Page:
Embattled Oyster Farm Didn’t Ask for Help From Republicans, But They’re Getting It

The small, dockside operation near Point Reyes, California now employs 21 people.
The small, dockside operation near Point Reyes, California now employs 21 people. Photo: Earthworm/Flickr

Today the New York Times takes up the ongoing saga of Drakes Bay Oyster Co. and their bid to appeal a federal court decision that seeks to kick them off of the Point Reyes National Seashore. As we noted in March, an anonymously funded, conservative-leaning watchdog group took up the oyster farm’s cause, likely because of the case’s relevance for the oil industry on federal land in other states. Now, much to the surprise of the Lunny family who own Drakes Bay Oyster Co., the extension of the farm’s land lease has been included in a Republican-backed energy bill — a bill that also expedites the controversial, 2,000-mile Keystone XL oil pipeline from Canada to Texas. But this has all happened without the consultation of the Lunnys, and they’re pretty uncomfortable with it. Being forcibly in bed with the oil industry, says Kevin Lunny, is “not really in our best interest.”

The story is complicated, too, by the fact that it’s pitted normally friendly allies like sustainable food advocates and environmentalists against each other. A lot of people in Northern California’s food world, including Alice Waters and longtime critic and restaurant owner Patricia Unterman, have come out in support of the oyster farm as a perfectly compatible aquaculture use on the coastline. But Marin County environmentalists have all fallen on the side of Interior Secretary Ken Salazar and the 1972 agreement that only allowed the farm to exist until 2012.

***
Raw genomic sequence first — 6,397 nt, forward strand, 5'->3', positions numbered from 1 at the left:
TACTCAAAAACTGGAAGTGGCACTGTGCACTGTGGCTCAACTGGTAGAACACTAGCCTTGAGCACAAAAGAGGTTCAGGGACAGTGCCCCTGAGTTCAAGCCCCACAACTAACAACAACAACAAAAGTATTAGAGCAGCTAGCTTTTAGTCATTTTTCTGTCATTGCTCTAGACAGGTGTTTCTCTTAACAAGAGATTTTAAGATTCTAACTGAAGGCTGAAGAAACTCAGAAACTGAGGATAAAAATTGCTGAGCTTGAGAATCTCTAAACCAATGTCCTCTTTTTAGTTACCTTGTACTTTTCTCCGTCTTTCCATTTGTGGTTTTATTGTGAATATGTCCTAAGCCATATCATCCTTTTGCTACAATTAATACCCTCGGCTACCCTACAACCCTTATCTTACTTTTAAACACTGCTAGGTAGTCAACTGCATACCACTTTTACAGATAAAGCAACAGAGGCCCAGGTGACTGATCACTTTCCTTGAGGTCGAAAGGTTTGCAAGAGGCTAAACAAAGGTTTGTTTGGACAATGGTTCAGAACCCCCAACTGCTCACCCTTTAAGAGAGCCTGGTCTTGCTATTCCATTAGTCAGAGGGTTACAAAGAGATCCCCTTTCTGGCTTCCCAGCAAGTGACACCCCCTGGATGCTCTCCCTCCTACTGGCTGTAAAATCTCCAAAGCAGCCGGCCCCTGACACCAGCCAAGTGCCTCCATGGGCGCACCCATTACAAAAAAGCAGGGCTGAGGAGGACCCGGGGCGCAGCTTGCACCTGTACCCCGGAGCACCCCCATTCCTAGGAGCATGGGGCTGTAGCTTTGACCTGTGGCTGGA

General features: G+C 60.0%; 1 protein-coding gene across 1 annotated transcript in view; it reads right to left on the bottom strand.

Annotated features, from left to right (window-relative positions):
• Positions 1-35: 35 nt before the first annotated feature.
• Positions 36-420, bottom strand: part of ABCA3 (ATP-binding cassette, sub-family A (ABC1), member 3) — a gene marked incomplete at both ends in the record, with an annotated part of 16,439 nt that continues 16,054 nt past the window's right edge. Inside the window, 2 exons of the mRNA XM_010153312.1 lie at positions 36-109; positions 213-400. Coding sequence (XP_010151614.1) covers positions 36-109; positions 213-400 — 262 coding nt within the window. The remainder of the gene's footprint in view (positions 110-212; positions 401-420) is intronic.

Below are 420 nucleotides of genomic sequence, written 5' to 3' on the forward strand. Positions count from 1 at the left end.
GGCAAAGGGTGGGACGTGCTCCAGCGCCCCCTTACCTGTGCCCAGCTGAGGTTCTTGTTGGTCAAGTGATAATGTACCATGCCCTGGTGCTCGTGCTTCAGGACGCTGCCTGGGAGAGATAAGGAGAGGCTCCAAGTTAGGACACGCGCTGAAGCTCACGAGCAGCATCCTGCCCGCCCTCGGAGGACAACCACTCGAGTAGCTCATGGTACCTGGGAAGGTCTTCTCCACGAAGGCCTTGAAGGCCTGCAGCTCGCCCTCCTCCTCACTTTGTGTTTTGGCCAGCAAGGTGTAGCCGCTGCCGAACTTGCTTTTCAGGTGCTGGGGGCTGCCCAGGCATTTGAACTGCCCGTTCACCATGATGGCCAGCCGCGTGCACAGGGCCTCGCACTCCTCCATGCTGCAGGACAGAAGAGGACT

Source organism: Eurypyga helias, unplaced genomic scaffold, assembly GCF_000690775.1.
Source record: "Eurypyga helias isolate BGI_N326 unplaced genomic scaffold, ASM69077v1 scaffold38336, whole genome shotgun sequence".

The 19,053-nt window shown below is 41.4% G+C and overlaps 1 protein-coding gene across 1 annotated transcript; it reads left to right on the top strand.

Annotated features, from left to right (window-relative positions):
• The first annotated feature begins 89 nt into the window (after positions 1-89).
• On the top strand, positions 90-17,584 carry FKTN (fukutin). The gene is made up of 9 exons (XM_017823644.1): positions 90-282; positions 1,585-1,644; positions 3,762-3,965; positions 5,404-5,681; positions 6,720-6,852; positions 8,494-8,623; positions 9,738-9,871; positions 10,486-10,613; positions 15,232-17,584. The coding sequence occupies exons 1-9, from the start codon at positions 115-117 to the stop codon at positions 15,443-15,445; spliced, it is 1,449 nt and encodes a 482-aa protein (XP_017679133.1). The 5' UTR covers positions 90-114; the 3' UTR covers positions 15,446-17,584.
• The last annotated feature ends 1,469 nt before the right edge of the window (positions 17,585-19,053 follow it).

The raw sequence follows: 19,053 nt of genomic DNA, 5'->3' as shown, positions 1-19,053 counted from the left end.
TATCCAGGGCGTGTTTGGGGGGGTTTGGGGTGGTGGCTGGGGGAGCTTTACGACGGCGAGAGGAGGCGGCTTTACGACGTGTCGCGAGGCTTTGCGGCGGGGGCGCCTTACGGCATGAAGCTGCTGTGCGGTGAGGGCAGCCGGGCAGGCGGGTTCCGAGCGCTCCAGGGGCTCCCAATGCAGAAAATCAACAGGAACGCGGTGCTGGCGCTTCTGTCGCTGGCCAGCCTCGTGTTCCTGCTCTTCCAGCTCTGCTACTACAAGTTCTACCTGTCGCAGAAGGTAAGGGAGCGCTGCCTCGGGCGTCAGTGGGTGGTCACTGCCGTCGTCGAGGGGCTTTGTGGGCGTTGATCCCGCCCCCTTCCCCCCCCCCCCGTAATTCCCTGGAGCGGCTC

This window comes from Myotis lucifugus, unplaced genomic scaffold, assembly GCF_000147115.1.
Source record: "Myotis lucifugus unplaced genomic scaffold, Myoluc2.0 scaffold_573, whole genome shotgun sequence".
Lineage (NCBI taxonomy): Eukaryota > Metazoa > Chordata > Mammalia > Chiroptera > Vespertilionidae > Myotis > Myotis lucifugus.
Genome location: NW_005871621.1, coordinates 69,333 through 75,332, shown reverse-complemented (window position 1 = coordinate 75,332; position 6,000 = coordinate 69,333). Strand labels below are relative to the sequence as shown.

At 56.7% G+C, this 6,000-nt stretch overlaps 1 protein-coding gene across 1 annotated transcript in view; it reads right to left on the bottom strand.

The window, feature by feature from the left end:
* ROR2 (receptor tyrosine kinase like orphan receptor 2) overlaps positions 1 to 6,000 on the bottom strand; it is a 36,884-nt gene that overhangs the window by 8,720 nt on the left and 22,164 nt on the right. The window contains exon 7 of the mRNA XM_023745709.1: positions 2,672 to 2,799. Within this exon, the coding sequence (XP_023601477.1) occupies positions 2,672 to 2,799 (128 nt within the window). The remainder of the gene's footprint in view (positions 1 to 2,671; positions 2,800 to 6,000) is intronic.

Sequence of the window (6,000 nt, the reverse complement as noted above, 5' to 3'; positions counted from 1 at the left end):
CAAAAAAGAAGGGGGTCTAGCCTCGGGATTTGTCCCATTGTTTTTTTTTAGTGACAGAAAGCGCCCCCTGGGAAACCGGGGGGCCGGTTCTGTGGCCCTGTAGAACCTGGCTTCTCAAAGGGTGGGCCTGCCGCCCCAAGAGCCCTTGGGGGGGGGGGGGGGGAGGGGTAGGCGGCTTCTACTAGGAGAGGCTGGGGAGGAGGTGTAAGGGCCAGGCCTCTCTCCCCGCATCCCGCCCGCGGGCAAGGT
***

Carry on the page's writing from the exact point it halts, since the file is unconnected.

Has the oyster farm had any negative impacts? At least one study, done in 2007, blamed the oyster farm for harming a nearby colony of harbor seals, though that finding is in dispute. The California Coastal Commission also cited the farm for other violations, including digging an illegal electrical trench, leaving behind plastic material, and operating boats in protected areas. And technically the farm hasn’t had a permit to do what they’re doing since 2007, despite having been in this spot for 48 years.

Now that the Drakes Bay lease has been linked with the oil pipeline, which was the cause of protests during last week’s Bay Area visit by President Obama, environmental activists have even more ammunition to suggest that extending the lease sets a bad precedent for the protection of federal lands.

A conclusion should come in this case by mid-May, when the oyster farm’s stay of execution from the 9th Circuit ends. Though, who knows … this could end up on the Supreme Court docket next year.

Oyster Farm Caught Up in Pipeline Politics [NYT]
Earlier: Conservative Org, Backed By the Koch Brothers, Helping Fight for Drakes Bay Oyster Co.
Drakes Bay Oyster Co. Gets Yet Another Reprieve From the 9th Circuit
Drakes Bay Oyster Co. Is Kaput

Embattled Oyster Farm Didn’t Ask for Help From Republicans, But